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How to Save Money on Tennis Gear

Tennis is supposed to be fun, but there’s nothing enjoyable about going hungry for a week because you blew your entire savings on new gear. Buying all of the necessary items can quickly shrink your wallet, so you need to educate yourself about tennis equipment before you break your piggy bank. This guide explains the best ways to save money in tennis, while still buying quality gear.

Racquets

Not only are tennis racquets the most important pieces of equipment in the game, they are also the most expensive. There are many factors to consider that impact your decision, such as weight, flexibility, length, head size, and frame composition. Additionally, it’s hard to settle on a racquet until you actually run around the court and take a few swings.

However, if you’re just starting out and have few preferences, there are some easy ways to save money. First, start with an aluminum racquet. You can find both adult and children’s aluminum racquets and they normally cost in the $15 to $20 range. They don’t have the same flexibility as graphite or titanium racquets, but they should help beginners control the ball.

More advanced players should scour for used racquets or clearance deals. Check with pro shops and ask if they’re selling any of their demo racquets, or check online classifieds for deals in your area. You may have to spend more money for a quality racquet, but it’s worth the investment if it lasts for several years.

Refer to iSport’s How to Choose a Tennis Racquet guide for more information on racquet characteristics and features.

Tennis Balls

It’s easy to overlook the cost of tennis balls, but buying new balls can take its toll. Quality tennis balls can cost around $10 for a set of three. If you buy them in bulk, though, you can save some extra cash. Discount stores sell balls for around $2 per can, but they’ll probably lose pressure quickly.

Although nothing can revive a completely dead ball, there are some tricks for extending a ball’s life span. Some players invest in ball re-pressurizers, which help balls maintain their pressure level. Other players store tennis balls in a cool area to keep their air level high. Ultimately, you’re going to have to replace the balls at some point, so investing in inexpensive ones and taking good care of them (i.e. putting them back in the can and keeping them cold) should help you save money.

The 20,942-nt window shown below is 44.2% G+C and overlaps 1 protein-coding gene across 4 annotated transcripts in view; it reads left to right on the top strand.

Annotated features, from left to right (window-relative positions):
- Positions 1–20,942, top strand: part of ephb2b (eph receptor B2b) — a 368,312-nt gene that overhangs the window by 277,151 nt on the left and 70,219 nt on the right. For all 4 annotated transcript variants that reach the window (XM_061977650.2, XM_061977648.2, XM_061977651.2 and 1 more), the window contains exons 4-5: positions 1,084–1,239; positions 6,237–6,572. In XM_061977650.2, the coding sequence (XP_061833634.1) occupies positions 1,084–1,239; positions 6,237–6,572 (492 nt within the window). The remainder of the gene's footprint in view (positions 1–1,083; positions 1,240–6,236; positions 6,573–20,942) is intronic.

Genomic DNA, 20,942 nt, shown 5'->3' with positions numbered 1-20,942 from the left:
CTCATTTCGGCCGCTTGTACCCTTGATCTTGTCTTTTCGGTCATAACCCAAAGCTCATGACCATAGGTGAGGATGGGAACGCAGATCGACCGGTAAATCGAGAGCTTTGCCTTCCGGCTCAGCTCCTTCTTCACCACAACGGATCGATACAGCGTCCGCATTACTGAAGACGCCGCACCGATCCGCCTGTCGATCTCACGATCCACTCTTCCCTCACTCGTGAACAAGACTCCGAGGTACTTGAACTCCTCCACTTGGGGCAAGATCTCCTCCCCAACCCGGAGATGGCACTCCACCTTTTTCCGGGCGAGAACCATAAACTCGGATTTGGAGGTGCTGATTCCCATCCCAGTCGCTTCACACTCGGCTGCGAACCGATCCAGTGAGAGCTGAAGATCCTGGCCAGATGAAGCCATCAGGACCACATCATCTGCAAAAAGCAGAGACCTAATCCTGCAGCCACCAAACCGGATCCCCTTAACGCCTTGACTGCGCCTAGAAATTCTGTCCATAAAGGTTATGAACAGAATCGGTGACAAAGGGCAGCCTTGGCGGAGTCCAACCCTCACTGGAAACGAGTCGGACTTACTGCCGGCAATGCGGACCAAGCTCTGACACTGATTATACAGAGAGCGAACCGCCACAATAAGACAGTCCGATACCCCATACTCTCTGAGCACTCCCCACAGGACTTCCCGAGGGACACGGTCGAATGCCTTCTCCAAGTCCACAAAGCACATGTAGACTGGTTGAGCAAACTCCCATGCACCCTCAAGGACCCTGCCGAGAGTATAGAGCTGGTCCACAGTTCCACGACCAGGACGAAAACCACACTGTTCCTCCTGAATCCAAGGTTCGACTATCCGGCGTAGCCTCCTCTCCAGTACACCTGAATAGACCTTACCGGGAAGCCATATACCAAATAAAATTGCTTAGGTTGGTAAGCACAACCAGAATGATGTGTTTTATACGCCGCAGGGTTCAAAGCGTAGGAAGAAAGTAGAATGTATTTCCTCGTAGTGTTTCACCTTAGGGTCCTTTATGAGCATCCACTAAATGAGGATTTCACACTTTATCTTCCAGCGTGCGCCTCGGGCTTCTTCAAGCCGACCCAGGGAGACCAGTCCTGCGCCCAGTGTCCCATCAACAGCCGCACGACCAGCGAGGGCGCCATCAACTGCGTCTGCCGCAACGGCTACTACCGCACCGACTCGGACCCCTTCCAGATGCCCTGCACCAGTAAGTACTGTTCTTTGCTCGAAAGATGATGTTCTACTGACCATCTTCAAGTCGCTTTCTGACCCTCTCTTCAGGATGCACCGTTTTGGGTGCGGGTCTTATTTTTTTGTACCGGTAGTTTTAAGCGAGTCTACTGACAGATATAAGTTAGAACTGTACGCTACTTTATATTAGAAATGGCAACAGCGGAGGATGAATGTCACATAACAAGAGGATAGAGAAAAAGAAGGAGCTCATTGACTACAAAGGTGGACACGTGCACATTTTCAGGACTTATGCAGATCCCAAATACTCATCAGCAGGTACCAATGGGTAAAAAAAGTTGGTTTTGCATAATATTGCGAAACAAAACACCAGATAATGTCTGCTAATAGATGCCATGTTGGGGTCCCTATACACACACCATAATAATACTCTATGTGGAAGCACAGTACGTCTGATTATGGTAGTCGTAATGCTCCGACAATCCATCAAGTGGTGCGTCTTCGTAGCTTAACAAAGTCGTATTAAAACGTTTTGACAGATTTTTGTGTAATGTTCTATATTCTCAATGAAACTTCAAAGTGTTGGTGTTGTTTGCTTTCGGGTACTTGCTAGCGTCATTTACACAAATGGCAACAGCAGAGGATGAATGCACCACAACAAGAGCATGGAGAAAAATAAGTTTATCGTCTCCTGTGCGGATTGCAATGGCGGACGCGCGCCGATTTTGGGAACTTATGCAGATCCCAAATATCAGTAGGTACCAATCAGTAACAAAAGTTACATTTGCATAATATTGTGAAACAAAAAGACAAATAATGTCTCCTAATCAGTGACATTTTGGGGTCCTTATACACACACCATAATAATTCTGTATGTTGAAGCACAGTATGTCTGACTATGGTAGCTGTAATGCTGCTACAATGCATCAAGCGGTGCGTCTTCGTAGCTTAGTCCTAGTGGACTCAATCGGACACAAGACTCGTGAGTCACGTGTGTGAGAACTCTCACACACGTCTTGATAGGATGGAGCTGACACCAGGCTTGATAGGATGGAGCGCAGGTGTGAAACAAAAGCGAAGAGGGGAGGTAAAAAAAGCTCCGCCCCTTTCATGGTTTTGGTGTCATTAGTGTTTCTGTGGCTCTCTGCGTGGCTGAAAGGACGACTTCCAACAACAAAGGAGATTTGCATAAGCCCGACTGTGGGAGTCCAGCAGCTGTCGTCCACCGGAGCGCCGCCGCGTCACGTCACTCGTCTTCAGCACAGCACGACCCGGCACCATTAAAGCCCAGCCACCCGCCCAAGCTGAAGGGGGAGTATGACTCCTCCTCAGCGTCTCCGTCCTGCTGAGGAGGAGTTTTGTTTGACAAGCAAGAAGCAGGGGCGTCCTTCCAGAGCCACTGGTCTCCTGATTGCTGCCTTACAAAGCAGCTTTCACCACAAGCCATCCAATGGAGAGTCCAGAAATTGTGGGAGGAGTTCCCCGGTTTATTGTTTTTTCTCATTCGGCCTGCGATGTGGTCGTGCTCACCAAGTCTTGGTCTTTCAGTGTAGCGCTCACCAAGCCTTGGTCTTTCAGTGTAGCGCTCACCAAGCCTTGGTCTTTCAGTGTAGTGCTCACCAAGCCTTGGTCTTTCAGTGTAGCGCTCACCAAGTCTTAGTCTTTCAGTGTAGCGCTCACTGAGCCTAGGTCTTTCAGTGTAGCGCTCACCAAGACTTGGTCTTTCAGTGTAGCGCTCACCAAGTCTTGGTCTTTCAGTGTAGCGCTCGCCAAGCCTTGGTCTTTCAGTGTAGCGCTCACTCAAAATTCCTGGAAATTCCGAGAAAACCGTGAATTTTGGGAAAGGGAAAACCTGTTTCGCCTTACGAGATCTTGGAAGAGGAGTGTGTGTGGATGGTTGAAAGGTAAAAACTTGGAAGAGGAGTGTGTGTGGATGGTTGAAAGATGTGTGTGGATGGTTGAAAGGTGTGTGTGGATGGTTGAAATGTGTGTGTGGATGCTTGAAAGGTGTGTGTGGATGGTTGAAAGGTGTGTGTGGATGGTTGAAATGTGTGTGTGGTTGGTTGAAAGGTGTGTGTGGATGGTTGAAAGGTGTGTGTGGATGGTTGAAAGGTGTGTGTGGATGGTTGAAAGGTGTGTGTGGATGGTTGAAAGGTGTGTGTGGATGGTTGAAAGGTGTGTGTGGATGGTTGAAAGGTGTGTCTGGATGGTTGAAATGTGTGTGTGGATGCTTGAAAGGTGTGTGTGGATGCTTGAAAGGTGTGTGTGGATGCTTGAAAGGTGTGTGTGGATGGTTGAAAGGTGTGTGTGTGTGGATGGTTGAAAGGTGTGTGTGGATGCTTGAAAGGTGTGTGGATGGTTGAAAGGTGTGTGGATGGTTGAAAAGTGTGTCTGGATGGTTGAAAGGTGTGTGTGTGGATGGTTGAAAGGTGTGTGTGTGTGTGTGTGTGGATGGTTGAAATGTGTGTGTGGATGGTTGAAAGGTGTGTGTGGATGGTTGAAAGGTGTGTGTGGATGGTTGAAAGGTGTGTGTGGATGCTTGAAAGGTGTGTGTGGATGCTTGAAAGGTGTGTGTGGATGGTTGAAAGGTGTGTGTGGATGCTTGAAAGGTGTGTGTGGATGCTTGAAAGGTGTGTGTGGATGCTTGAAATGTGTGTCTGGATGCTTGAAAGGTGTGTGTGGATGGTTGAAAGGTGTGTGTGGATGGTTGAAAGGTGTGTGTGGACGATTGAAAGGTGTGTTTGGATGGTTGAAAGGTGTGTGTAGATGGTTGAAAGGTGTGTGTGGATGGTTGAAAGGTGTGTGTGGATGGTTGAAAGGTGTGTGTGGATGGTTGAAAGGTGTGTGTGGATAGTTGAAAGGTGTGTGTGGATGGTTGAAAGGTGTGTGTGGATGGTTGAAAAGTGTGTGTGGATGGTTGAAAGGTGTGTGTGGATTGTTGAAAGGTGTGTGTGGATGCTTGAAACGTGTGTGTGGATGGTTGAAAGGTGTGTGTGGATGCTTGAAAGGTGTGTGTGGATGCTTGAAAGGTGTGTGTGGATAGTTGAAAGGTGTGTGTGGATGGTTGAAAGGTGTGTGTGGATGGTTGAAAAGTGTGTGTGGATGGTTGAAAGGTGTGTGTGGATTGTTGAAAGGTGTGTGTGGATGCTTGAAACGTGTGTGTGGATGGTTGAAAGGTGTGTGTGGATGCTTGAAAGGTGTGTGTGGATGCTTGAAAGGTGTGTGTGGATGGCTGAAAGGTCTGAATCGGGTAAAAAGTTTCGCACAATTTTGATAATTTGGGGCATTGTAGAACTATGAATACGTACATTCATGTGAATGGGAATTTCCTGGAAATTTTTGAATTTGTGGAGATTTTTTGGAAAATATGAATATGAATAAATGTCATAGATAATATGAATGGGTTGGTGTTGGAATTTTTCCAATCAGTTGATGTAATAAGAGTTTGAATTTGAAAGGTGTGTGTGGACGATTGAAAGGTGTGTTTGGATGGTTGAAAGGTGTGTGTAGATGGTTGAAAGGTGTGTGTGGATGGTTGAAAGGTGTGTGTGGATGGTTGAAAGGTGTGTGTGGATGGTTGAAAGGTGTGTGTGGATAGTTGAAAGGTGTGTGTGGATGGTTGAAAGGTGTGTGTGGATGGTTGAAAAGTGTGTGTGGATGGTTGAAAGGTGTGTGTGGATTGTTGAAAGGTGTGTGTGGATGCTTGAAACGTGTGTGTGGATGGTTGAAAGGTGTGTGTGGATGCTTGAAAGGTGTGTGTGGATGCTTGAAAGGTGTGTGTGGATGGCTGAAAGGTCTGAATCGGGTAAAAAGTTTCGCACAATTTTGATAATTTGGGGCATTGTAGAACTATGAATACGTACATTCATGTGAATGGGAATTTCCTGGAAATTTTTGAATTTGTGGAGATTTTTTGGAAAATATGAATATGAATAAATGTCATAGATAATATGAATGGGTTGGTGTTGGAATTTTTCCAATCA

Strings

Kevlar strings are the stiffest strings on the market, making them extremely hard to snap. Avoid buying natural gut strings if you want to save money — they’re widely popular, but tend to break faster than their synthetic counterparts.

Because of Kevlar’s stiff composition, the strings can eventually contribute to elbow and arm pain, though. Many manufactures soften Kevlar with other synthetic materials in order to dampen this effect. Check out iSport’s About Tennis Strings guide for more information.

Hot Tip: Do it Yourself

If you’re an advanced player, save some money and learn how to string your own racquet. Rather than handing your racquet over to your coach or a pro shop, opt for a cheaper alternative and string the racquet yourself. Some coaches will let you use their machines (sometimes for a small fee), or you can buy one yourself if you plan on using it often.

Shoes

There aren’t many surprising shopping secrets for shoes. If you don’t want to break the bank, shop online, buy used shoes, or check out your local discount store. Opting for the cheapest pair can be risky though — you need to have proper support to avoid injuries. Like other pieces of tennis gear, balancing cost and quality is important. If you’re prone to rolling your ankles or you have knee issues, it might behoove you to invest in a quality pair of sneakers.

The Pay Off

No matter how much money you end up spending on tennis gear, you should be excited that you’re committing yourself to the game. Whether you’re an advanced player investing in a secondary racquet, or you’re a beginner buying your first pair of shoes, your purchase should lead to more court time. That being said, it’s always great to be on the better end of a bargain. Now that you know what to look for, go find the gear that suits your game and start playing!

Buying tennis equipment can add up quickly, but not if you know what to look for. This guide explains how to spend wisely and save some extra cash on quality gear.
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